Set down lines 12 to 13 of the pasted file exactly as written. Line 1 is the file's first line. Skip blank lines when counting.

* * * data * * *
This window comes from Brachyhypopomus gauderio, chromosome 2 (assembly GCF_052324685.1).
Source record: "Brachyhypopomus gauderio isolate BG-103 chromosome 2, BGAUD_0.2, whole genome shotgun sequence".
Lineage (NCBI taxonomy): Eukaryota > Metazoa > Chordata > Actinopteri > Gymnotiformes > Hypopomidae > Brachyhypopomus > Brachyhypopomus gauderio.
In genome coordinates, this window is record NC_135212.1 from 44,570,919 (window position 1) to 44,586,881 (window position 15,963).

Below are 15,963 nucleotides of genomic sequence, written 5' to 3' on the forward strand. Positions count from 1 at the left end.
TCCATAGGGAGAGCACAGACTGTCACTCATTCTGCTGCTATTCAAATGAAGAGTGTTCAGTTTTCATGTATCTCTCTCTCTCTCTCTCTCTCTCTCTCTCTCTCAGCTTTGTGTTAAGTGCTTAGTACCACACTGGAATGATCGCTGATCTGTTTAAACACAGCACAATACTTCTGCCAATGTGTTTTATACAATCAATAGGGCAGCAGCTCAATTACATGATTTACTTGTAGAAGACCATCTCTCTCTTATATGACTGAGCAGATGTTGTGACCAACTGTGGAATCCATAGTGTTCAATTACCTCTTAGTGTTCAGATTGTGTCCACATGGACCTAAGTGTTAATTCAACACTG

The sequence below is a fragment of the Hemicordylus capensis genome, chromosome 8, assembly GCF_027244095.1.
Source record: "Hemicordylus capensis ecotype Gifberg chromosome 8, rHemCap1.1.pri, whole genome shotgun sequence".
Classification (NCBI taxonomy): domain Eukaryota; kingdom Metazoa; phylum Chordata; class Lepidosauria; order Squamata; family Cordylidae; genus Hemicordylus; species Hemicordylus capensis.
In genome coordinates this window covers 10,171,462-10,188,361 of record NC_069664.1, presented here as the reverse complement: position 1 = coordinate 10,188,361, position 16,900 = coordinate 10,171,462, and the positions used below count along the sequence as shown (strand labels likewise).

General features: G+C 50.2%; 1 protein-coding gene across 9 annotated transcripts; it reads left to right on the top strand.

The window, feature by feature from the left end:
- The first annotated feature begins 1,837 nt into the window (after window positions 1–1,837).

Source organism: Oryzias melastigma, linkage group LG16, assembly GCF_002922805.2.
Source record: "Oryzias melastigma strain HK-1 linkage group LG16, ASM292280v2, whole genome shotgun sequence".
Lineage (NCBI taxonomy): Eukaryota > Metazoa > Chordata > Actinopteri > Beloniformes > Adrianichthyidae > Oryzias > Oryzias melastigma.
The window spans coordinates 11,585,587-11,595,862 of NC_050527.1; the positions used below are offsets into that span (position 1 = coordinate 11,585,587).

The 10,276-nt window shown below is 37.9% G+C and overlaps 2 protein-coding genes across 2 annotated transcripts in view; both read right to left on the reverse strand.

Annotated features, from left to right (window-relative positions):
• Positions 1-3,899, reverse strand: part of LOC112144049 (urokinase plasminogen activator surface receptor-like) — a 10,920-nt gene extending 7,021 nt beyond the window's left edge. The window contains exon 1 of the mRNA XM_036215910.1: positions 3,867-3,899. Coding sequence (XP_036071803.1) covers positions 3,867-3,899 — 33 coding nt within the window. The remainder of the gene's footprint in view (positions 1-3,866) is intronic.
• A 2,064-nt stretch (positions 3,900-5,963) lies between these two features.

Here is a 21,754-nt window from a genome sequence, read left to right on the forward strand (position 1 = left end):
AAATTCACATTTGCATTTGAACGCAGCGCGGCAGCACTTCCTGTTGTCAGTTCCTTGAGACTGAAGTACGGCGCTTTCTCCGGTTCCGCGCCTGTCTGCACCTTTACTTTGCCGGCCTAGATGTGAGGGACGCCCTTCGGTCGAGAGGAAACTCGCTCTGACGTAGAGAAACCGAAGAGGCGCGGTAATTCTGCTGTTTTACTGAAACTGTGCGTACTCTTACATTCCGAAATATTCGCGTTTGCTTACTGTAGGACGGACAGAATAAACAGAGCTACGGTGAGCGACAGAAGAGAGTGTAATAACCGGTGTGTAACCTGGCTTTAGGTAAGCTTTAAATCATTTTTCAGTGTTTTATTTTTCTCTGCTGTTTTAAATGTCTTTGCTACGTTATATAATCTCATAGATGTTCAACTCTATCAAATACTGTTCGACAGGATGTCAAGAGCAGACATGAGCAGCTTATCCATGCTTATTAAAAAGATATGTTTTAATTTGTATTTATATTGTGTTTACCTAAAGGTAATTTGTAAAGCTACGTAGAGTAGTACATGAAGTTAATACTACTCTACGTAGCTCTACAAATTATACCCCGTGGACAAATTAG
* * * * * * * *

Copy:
The window, feature by feature from the left end:
- The first annotated feature begins 1,837 nt into the window (after window positions 1–1,837).